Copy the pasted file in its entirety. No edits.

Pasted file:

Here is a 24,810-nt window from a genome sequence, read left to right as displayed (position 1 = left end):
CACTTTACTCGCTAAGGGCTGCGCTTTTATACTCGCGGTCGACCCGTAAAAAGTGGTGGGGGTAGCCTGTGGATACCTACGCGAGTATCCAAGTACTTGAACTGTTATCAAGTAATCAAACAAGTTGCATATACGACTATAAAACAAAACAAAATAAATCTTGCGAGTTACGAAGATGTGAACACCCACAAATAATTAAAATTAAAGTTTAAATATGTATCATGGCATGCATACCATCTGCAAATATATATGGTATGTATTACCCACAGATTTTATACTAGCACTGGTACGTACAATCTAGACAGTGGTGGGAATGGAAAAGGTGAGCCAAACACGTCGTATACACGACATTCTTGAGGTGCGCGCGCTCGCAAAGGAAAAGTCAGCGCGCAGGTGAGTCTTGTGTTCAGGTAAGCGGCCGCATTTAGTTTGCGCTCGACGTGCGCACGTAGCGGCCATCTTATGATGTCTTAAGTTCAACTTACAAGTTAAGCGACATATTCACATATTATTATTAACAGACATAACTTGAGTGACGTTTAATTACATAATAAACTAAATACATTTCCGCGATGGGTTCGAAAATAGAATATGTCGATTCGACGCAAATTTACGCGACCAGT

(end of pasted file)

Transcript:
Here is a 24,810-nt window from a genome sequence, read left to right as displayed (position 1 = left end):
CACTTTACTCGCTAAGGGCTGCGCTTTTATACTCGCGGTCGACCCGTAAAAAGTGGTGGGGGTAGCCTGTGGATACCTACGCGAGTATCCAAGTACTTGAACTGTTATCAAGTAATCAAACAAGTTGCATATACGACTATAAAACAAAACAAAATAAATCTTGCGAGTTACGAAGATGTGAACACCCACAAATAATTAAAATTAAAGTTTAAATATGTATCATGGCATGCATACCATCTGCAAATATATATGGTATGTATTACCCACAGATTTTATACTAGCACTGGTACGTACAATCTAGACAGTGGTGGGAATGGAAAAGGTGAGCCAAACACGTCGTATACACGACATTCTTGAGGTGCGCGCGCTCGCAAAGGAAAAGTCAGCGCGCAGGTGAGTCTTGTGTTCAGGTAAGCGGCCGCATTTAGTTTGCGCTCGACGTGCGCACGTAGCGGCCATCTTATGATGTCTTAAGTTCAACTTACAAGTTAAGCGACATATTCACATATTATTATTAACAGACATAACTTGAGTGACGTTTAATTACATAATAAACTAAATACATTTCCGCGATGGGTTCGAAAATAGAATATGTCGATTCGACGCAAATTTACGCGACCAGT